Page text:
Apr 8, 2024 - Economy

Gold boosted to new records as China beefs up reserves

🇨🇳 China's share of gold as a percentage of its total reserves
Source: World Gold Council; Note: The percentage share of total foreign reserves held in gold, as calculated by the World Gold Council. The value of gold holdings is calculated using the end-of-quarter gold price. Data for the value of other reserves are taken from the IFS table Foreign Exchange and Total Reserves minus Gold. Chart: Deena Zaidi/Axios Visuals

Gold prices set a new record high on Monday, topping $2,300 per ounce amid a broad commodities rally, international tensions and moves by global central banks.

Why it matters: Central bank purchases have been key in driving up gold, which normally operates as a safe haven in times of turmoil.

  • Conflict in the Middle East, as well as speculation that the Federal Reserve may loosen monetary policy later this year, is also helping give bullion a lift.
  • The metal neared $2,400 per ounce before paring gains, but was still up over half a percent on the day, according to Yahoo Finance data.

Context: The metal's rarity and physical properties give it its inherent value besides being a shiny, coveted metal. Bullion is also used by investors a hedge against market and global risk (it's part of the reason Costco started selling gold bars last year).

  • According to Bank of America data, China, Poland and Singapore led the central bank gold purchases in 2023; The world's second-largest economy has led the pack, stockpiling gold for the 17th straight month.

By the numbers: Bullion still makes up a large portion of global central bank reserves.

  • U.S. leads the world's official bullion holdings, with 69.7% of reserves which is 8,133 tons as of February 2024.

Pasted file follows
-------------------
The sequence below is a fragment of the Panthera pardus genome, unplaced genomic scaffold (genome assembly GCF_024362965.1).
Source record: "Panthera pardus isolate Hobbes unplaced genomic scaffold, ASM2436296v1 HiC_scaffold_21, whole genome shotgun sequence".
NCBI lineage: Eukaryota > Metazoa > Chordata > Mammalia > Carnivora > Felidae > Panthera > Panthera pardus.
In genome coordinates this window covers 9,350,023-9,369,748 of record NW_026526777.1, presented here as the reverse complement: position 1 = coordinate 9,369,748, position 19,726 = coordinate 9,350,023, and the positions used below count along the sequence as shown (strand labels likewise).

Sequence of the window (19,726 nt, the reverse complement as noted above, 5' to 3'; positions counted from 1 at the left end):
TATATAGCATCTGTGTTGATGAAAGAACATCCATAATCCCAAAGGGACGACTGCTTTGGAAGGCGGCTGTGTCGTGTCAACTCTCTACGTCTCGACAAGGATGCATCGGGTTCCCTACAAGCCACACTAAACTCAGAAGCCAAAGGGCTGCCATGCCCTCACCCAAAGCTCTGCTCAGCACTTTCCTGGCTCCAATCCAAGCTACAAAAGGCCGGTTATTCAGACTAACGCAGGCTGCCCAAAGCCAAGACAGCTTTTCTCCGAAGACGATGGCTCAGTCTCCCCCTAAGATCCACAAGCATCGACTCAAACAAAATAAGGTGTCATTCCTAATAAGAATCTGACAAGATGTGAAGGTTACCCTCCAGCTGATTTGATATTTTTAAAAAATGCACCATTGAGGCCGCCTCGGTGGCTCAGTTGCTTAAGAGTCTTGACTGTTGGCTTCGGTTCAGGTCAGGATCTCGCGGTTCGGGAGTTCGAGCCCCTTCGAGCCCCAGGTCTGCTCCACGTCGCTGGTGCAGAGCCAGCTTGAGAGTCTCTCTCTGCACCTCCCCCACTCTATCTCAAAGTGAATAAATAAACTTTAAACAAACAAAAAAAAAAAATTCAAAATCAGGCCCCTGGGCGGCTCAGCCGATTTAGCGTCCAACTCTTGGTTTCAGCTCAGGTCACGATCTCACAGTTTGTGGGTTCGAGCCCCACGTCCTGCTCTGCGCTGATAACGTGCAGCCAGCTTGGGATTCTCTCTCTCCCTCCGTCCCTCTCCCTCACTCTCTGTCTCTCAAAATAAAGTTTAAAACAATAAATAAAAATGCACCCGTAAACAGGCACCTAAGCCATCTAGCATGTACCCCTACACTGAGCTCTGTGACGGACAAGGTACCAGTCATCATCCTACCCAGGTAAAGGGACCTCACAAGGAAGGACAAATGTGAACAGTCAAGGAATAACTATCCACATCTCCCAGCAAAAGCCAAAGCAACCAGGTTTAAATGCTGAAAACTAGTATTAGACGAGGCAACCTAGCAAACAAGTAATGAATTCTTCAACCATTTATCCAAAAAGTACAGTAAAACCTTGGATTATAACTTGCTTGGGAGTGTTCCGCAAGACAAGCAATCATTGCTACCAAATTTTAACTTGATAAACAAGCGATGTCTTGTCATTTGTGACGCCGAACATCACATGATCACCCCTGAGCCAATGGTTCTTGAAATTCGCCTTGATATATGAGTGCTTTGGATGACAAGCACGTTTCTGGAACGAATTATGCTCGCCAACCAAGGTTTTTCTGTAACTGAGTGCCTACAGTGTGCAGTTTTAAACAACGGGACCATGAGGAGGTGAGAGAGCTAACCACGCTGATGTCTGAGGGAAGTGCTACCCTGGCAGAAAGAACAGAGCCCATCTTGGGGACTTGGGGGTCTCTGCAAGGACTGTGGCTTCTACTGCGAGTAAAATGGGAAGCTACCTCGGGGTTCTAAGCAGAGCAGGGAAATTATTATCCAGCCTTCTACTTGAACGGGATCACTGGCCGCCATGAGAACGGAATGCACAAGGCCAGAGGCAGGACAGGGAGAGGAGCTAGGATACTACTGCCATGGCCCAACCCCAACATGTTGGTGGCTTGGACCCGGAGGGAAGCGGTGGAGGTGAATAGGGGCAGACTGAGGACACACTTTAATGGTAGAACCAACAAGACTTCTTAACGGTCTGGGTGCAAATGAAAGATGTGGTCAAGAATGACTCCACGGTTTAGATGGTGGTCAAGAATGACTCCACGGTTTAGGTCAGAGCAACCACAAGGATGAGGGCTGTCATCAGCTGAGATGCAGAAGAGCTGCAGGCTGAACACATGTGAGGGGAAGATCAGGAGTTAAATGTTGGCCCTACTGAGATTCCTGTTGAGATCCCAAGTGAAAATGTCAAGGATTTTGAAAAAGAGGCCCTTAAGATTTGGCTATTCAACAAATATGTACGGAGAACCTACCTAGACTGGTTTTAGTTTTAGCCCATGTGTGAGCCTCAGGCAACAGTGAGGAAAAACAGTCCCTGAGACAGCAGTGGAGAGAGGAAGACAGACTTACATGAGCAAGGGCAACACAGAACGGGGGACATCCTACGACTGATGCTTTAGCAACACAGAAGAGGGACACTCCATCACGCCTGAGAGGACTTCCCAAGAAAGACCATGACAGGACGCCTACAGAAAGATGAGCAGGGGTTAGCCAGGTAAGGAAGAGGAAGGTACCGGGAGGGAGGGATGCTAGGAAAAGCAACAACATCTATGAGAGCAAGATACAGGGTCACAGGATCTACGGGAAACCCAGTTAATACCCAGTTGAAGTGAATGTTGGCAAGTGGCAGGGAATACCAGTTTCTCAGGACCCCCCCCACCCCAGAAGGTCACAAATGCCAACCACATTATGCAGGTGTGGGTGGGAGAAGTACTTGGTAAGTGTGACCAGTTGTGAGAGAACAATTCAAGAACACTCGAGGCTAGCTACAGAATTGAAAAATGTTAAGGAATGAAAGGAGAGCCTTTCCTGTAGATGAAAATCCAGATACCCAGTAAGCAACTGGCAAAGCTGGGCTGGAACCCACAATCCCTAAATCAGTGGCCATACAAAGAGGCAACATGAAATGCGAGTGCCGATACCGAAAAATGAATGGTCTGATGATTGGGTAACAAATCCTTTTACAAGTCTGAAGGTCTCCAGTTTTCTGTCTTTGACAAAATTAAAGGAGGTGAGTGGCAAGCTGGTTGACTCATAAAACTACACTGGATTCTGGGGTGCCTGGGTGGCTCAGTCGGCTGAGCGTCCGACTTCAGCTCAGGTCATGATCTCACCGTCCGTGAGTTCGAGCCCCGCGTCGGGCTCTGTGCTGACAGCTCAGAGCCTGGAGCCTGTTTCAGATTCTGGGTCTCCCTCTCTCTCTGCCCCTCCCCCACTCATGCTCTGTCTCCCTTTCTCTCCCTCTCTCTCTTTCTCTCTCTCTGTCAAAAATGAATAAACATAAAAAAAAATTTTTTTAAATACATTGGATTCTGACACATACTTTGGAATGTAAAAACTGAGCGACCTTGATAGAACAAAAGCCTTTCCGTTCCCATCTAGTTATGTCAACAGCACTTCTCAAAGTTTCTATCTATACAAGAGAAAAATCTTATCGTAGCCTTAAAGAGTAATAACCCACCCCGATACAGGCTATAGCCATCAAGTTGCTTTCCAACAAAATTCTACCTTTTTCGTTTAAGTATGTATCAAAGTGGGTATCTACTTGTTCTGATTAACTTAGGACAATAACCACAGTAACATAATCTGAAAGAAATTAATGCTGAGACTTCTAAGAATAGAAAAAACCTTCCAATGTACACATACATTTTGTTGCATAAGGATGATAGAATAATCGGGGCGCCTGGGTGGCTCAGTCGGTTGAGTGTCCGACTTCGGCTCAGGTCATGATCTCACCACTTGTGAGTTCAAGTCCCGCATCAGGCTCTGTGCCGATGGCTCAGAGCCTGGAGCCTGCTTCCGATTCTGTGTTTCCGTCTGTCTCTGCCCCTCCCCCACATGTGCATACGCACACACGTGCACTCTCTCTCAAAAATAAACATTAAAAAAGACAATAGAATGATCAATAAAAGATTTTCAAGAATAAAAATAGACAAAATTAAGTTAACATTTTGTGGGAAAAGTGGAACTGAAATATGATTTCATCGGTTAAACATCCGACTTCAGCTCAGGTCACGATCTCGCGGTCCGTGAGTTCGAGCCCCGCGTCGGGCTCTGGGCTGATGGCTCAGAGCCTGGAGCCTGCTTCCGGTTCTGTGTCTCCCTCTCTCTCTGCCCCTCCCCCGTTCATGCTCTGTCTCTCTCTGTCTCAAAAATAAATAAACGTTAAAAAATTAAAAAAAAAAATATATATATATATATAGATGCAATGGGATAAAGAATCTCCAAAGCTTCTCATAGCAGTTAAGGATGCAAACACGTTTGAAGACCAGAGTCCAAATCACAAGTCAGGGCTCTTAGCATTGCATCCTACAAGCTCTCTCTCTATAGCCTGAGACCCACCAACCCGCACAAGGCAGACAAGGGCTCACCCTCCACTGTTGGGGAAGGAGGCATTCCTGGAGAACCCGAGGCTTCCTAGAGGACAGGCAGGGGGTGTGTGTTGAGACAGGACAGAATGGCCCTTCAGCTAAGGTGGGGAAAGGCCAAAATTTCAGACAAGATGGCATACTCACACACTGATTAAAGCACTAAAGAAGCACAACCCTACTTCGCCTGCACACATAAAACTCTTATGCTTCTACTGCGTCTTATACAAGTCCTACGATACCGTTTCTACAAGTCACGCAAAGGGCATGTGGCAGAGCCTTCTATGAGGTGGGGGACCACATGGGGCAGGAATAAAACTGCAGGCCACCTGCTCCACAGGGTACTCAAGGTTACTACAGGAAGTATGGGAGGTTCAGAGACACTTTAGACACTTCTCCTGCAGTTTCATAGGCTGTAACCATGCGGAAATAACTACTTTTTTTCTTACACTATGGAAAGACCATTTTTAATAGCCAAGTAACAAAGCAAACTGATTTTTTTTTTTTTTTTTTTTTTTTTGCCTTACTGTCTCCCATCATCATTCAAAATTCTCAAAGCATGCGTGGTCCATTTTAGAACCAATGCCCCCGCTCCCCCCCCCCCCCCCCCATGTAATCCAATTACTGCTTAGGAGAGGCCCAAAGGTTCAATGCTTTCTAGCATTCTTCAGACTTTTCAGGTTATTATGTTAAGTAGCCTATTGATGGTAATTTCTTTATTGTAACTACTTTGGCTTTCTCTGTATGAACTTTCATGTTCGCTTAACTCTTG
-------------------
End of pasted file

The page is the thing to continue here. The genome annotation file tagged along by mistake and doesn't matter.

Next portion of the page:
• But in 2023, China outpaced all central banks, adding 225 tons of gold to its reserves. That was the highest increase since 1977, with total gold reserves reaching 2,235 tons by the end of December last year.
  • As of February 2024, gold accounts reached 4.3% of China's official foreign exchange reserves from 2.9% in 2019.

Zoom in: The People's Bank of China (PBOC), has been steadily beefing up its gold reserves for more than a year.

  • China's gold spree isn't just about financial strategy—it's also in reaction to rising geopolitical woes.

What they're saying: A big reason behind central banks' gold buying is that central banks don't trust the global financial system, Francisco Blanch, head of global commodity and derivatives research at BofA Securities, tells Axios.

  • After the EU and US slapped Russia with sanctions, which included freezing its central bank's foreign reserves, it made many central banks rethink on the kind of reserve assets they should be holding, Blanch says.

China's gold buying strategy also fits well with its goal to diversify its assets alongside other BRICS countries (Brazil, Russia, India, and South Africa), who are eyeing global economic dominance by 2050.

What we're watching: The value of the U.S. dollar, which trades inversely to gold, as well as indications that markets are tempering bets on Fed rate cuts as U.S. data continues to defy expectations.

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